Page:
When my son was born six weeks early, a co-worker told me that all the trials and tribulations we were facing would turn out OK and just “become part of his story.” At the time, I wanted to punch the person through the phone, because I thought he was minimizing the situation and didn’t understand. However, he was right. My little guy is now an amazing 12-year-old because of all the things that are “part of his story,” and I share the idea and what it means to me now, all the time.
Prompt: What's the best advice — or worst advice — you've either given or received?
My adviser was a senior member of the history department in 1964 when I had my first advising meeting with him. We chatted a bit about course selection and then he asked, “What do you intend to do with a history major? Become an airline stewardess?”
Even now, after 50 years, I remember being very surprised. And I did not go to work for an airline after graduation.
“Don’t apply to Grinnell. You’ll never get in.” From my high school guidance counselor.
“Just put your dreams on the back burner and strive to make HIM (ex-husband) happy.” Said by a marriage counselor.
"Do what you love, not what makes you money.” Although true in the long run, it’s often very hard to do what you love without making money first. Also, lack of money can inhibit other non-career goals, like having kids. If you try to pursue what you love right off the bat, there’s a good chance that in order to survive you end up doing something you hate AND being poor."
I was a “secretaries’ assistant” back before secretaries were administrative professionals in Steiner, and Helyn Wohlwend was my boss, before she was a Writing Lab instructor. One day she asked me to call in an order of supplies or something, and I had never done that before and wasn’t sure how to go about it. Helyn told me, “Sara, everybody is faking it. No one knows exactly what they are doing. No one got a manual that you didn’t.” That has always stuck with me. Everyone is just making life up as they go along. It makes me feel better when I get overwhelmed and think I should have all the answers.
Prompt: Grinnell students read a great deal for their courses. What has stuck with you from your course reading, and why?
It’s not who you are — it’s where you are that matters,” Theresa Geller, associate professor of English, concluded after a lecture on Robert Stam’s and Ella Shohat’s seminal book, Unthinking Eurocentrism: Multiculturalism and the Media. Prior to my arrival to Geller’s Film Analysis, Theory, and Criticism course, I had not encountered a book that critically interrogates popular culture to the extent and intensity that Stam and Shohat do with this book.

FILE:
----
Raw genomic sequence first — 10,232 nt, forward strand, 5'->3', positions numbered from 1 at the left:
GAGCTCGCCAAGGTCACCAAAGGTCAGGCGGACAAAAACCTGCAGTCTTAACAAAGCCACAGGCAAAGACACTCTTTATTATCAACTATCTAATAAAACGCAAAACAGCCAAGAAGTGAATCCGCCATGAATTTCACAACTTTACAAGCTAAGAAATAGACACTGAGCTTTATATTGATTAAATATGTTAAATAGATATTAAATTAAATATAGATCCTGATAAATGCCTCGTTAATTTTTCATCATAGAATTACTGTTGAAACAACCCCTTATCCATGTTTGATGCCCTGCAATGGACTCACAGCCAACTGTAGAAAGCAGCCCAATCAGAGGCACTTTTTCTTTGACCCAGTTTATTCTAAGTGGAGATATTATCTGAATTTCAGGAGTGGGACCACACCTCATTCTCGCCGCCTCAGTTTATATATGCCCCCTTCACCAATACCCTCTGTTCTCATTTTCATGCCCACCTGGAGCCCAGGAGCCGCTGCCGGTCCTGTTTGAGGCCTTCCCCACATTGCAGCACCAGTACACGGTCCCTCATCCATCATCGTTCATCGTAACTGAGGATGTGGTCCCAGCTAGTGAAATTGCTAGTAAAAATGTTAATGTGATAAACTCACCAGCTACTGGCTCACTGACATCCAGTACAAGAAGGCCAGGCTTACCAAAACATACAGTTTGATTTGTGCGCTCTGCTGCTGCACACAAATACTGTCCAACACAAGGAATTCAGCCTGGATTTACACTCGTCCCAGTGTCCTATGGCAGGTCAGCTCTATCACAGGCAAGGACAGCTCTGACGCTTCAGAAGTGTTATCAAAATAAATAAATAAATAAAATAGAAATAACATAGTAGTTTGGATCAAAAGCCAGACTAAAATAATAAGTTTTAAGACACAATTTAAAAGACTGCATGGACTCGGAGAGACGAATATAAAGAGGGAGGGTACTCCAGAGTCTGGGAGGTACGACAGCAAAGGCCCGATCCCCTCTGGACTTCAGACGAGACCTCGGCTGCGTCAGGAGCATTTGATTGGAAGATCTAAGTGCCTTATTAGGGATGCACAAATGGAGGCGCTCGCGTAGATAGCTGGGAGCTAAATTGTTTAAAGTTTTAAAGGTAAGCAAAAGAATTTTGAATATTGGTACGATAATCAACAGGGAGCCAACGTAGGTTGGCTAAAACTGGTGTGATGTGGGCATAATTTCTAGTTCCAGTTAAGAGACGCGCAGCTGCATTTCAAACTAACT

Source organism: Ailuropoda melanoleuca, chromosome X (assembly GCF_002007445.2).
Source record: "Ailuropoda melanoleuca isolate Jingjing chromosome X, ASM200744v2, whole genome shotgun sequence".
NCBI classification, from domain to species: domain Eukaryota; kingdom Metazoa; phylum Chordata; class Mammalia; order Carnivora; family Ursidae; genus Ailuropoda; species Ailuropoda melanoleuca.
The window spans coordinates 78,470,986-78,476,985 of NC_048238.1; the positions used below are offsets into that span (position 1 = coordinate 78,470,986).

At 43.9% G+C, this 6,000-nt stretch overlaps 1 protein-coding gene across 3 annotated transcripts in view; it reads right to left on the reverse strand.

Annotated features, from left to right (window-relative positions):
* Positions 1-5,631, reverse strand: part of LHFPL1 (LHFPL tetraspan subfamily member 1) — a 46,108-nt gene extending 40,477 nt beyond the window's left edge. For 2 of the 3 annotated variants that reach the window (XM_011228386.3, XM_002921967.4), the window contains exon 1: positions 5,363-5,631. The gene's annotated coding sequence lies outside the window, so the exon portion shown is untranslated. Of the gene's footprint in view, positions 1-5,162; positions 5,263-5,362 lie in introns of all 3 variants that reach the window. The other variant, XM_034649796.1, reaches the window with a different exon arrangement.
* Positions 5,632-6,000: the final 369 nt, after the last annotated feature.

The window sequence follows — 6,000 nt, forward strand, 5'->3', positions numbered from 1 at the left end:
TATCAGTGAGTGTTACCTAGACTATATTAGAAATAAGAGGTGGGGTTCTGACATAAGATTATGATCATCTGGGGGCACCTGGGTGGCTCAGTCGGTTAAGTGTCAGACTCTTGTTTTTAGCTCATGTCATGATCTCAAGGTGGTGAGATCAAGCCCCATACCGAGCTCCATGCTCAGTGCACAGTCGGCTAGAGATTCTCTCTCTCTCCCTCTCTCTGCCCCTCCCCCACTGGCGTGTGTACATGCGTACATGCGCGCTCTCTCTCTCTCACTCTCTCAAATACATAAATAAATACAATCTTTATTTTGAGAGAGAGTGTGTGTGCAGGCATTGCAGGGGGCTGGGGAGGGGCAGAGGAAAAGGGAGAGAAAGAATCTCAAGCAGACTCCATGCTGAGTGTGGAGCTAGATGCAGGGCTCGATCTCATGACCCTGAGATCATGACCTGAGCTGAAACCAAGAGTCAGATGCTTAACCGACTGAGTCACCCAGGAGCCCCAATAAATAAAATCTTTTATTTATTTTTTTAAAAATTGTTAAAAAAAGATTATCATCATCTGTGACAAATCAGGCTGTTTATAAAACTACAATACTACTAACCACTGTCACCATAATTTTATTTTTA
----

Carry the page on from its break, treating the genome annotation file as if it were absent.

From critiquing colonialist discourse to racist politics of casting, this book helped decolonize my mind, influence my activism, and bridge the divide between theory and practice. Now, every time I engage with activism outside of the classroom, I ask myself: “Am I helping dismantle the unjust power relations? Is this empowering the disempowered? Am I transforming the subordinating institutions and discourses?
Reading Plato’s Republic during my freshman tutorial had a profound impact on my view of tolerance, governance, and understanding of the human condition — especially when comparing to The Prince. Plus, it seems to pop up all the time: as an essay topic on my National Board certification, in discussions with colleagues, and as a reference in all things political.
The opportunity to read and engage in vigorous, respectful debate is of paramount importance in learning to coexist.
There is also something inherently satisfying about being well-read; maybe a bit smug and superior, but still …
In Professor Homer Norton’s British History course (1950–51), I learned the importance of reading original sources before making a judgment on historic and current issues. Today we can more easily find those original sources on the Internet, but I learned how to do basic research in the Grinnell library.
I revisited campus as an employee from 2014–16. During my “victory lap,” I had the pleasure of taking Professor Shuchi Kapila’s Introduction to Postcolonial Literature course, and Sea of Poppies by Amitav Ghosh was the most impactful read for me. The first book in a trilogy (which I just finished, having received the third book for Christmas), Sea of Poppies presents perspectives on the British opium trade in China from a varied cast of characters. Readers engage with the effects of western imperialism on characters of different genders, ambitions, religions, social statuses, countries of origin, and cultural mores in a captivating, humorous collision of narratives. The novel was all the more interesting in the hands of Professor Kapila and students of different backgrounds, class years, and majors. I wish everyone had the opportunity to experience this book like I did, but I recommend it anyway.